went through. people are looking for a way to change the politics of what we have now. but it won't be easy. you are right. i haven't thought about it in that way. some of them were just like bring your families with you to washington, work five days a week. everybody do one year of public service. there will be people that say wait a minute. that's coming in the wrong going in the wrong direction. so, we put it both in the carwash of things we think would change the dynamics and the culture and culture and we think it needs to happen because we are not dealing with the country's problems right now in an effective way in my opinion. >> one of the things we have to do to fully succeed is to ask what happened that got us here and i think that a lot of factors over time cause this evolution to occur.
i think the airplane is partly at fault because it's made it so easy for people not to be in washington. money has played a big factor, the media has changed dramatically. we have kind of reconfigured the lines for most congressional districts. all of those things i think have contributed to this new environment and when you put them all together, you can't the results that we are now seeing in part by some of the factors that got us here. >> we talk about spending time in washington. i was elected in the class of 94 that gave republicans the majority for the republicans a majority for the first time and that class we kind of said we are not going to live in washington and i even campaigned on the fact that i would be home on the weekends and a touchdown in my i touched down in my district every weekend except
for four and looking back on it if i had it to do over again i would bring my family to washington. that's the wisdom of having it done for eight years. i would have brought my family to washington. so, in terms of cricketing a chemistry or a culture it is i find it's not the relationships in the book you will talk about the relationships that's created in the senate and each is assigned a number and it was interesting was talking out his desk you were sitting in the thomas jefferson etc.. the senate is different in terms of relationships with the house. so, kind of give us your thoughts on what you all did,
some of the things you did to create the relationships. >> one of the things we both feel strongly about is the need for inclusion. inviting the leaders back to the white house, we did that right after 9/11. president bush invited us down. he told us we had to be there at seven in the morning every tuesday and inclusion created a chemistry among us that allowed us to deal with a crisis at the time and made a huge difference in the relationships that came from it. the joint caucuses to sit together and listen to the leadership together rather than separately so these separate caucuses don't just become efforts for your site. doing things to socialize, bringing spouses together and opportunities to get to know one another and in a more formal basis. that's the way they used to do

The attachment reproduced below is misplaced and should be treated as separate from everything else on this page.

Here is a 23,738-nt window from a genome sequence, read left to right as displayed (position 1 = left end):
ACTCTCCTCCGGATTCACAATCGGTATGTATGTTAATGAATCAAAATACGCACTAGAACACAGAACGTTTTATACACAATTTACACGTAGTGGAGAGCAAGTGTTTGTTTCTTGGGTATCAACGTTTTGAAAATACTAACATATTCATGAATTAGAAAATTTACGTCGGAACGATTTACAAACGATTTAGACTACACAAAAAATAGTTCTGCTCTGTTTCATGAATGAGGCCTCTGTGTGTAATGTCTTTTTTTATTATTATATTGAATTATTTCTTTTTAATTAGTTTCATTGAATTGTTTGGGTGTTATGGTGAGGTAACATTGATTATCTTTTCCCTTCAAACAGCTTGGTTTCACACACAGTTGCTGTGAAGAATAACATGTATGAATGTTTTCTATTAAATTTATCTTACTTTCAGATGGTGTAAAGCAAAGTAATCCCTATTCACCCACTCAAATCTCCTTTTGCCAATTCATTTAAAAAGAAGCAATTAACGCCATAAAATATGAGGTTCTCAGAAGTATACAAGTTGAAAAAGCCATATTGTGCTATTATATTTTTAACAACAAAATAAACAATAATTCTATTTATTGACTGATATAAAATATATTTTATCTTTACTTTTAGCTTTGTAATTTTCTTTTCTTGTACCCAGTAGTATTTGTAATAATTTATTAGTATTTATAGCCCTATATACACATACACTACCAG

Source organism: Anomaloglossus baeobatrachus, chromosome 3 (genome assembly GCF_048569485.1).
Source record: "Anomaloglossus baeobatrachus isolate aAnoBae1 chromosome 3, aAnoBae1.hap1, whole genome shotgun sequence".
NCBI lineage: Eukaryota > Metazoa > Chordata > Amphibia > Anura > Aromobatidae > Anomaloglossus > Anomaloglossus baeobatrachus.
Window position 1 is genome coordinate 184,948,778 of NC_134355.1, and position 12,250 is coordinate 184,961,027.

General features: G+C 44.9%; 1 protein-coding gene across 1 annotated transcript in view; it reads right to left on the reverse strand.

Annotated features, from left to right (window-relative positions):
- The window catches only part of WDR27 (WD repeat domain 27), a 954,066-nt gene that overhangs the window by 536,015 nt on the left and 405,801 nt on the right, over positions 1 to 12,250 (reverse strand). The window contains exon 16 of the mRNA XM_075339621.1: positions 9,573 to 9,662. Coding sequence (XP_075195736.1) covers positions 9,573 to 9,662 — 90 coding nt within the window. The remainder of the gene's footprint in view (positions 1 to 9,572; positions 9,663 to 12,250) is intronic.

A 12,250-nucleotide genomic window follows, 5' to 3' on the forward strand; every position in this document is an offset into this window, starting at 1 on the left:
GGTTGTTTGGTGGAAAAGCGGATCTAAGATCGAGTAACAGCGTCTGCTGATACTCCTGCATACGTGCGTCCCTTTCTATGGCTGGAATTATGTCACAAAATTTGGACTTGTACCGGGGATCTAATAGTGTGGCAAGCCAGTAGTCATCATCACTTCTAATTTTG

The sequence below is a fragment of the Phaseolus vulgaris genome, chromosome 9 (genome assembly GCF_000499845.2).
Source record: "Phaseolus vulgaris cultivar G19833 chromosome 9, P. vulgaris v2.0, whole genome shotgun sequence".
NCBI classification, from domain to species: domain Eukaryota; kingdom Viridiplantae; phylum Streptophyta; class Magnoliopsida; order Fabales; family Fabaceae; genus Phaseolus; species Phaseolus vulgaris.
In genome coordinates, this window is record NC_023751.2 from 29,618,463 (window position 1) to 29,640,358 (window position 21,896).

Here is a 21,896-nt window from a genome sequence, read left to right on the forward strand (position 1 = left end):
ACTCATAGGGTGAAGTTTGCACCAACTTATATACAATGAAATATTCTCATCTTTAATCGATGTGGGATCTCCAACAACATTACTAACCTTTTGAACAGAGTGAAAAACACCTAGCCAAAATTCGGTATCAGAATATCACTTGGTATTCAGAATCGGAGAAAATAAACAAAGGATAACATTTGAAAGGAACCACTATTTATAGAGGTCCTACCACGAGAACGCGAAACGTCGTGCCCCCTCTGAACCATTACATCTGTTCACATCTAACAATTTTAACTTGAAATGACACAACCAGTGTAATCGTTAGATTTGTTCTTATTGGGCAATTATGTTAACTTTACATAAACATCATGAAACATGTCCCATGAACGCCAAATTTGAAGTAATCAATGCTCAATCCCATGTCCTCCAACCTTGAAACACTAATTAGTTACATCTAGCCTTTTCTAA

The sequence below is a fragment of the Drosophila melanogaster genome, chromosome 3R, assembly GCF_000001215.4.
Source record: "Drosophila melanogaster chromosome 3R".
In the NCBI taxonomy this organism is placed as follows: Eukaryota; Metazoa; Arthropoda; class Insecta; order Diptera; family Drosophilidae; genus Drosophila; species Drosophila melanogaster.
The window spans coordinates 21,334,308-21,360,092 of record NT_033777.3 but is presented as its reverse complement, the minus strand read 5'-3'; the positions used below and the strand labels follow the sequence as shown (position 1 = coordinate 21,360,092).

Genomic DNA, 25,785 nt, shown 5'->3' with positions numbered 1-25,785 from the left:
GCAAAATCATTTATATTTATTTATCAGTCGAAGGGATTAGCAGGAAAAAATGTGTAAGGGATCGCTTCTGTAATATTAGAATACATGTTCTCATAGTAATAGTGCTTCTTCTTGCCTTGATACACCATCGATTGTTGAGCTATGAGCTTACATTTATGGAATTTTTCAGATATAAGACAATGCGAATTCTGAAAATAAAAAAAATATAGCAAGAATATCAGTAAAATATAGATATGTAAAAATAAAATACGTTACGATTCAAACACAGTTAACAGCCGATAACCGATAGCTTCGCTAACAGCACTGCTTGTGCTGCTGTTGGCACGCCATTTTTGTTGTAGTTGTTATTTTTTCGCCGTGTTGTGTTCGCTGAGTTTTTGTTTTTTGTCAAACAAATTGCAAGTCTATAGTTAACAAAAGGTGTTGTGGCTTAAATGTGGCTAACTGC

things and it made a difference. we don't have those anymore and that is the problem. >> when we faced the crisis, we would have a joint conference meeting of republicans and democrats in the whole senate chamber. sometimes it was to have a cia briefing about something and sometimes it was to trick is easy to find a way how to proceed with the impeachment trial. every time we have those joint meetings with her it was in the senate dining room or the old senate chamber, part of the things came out of them and we heard each other out and made decisions and move forward. >> tell him about the agreement. >> this is the one we have come to terms with the fact the house had voted and we were going to have to have the trial but we were not sure how to proceed. we haven't had one of those in a hundred years. so, finally we came up with the
idea we were going to meet the whole senate chamber and have an idea of how to proceed but we didn't know what the result was going to be. that i caught on daniel to open the prayer and ask for guidance to proceed into the night asked give us a little history, not too long about our constitutional responsibility. then we opened up for discussion and people started to talk back and forth and finally, he made some comments and then phil gramm made some comments. but it sounded like as they were saying the same thing. i looked down and he nodded and i said that's it. we have to solution and so everybody was excited and we broke up the session will.